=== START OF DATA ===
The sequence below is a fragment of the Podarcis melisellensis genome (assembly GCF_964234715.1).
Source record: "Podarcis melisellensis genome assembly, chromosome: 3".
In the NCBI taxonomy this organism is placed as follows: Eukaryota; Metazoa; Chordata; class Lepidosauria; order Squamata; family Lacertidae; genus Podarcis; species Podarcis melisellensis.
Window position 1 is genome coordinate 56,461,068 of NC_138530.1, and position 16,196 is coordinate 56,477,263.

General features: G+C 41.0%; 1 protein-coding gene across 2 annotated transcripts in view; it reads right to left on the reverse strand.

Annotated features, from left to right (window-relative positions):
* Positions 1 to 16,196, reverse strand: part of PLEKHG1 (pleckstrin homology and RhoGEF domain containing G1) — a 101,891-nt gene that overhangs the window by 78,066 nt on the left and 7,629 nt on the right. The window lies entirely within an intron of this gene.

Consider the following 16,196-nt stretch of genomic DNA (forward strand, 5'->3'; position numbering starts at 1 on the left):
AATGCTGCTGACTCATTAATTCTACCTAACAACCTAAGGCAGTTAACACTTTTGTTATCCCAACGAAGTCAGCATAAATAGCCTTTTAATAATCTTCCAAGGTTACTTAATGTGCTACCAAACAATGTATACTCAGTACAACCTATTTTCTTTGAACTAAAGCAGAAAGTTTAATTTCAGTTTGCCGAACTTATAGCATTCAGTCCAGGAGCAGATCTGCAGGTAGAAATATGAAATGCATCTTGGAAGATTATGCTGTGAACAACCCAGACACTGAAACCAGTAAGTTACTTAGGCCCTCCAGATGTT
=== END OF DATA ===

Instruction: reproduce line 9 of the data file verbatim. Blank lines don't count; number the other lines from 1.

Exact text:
AATGCTGCTGACTCATTAATTCTACCTAACAACCTAAGGCAGTTAACACTTTTGTTATCCCAACGAAGTCAGCATAAATAGCCTTTTAATAATCTTCCAAGGTTACTTAATGTGCTACCAAACAATGTATACTCAGTACAACCTATTTTCTTTGAACTAAAGCAGAAAGTTTAATTTCAGTTTGCCGAACTTATAGCATTCAGTCCAGGAGCAGATCTGCAGGTAGAAATATGAAATGCATCTTGGAAGATTATGCTGTGAACAACCCAGACACTGAAACCAGTAAGTTACTTAGGCCCTCCAGATGTT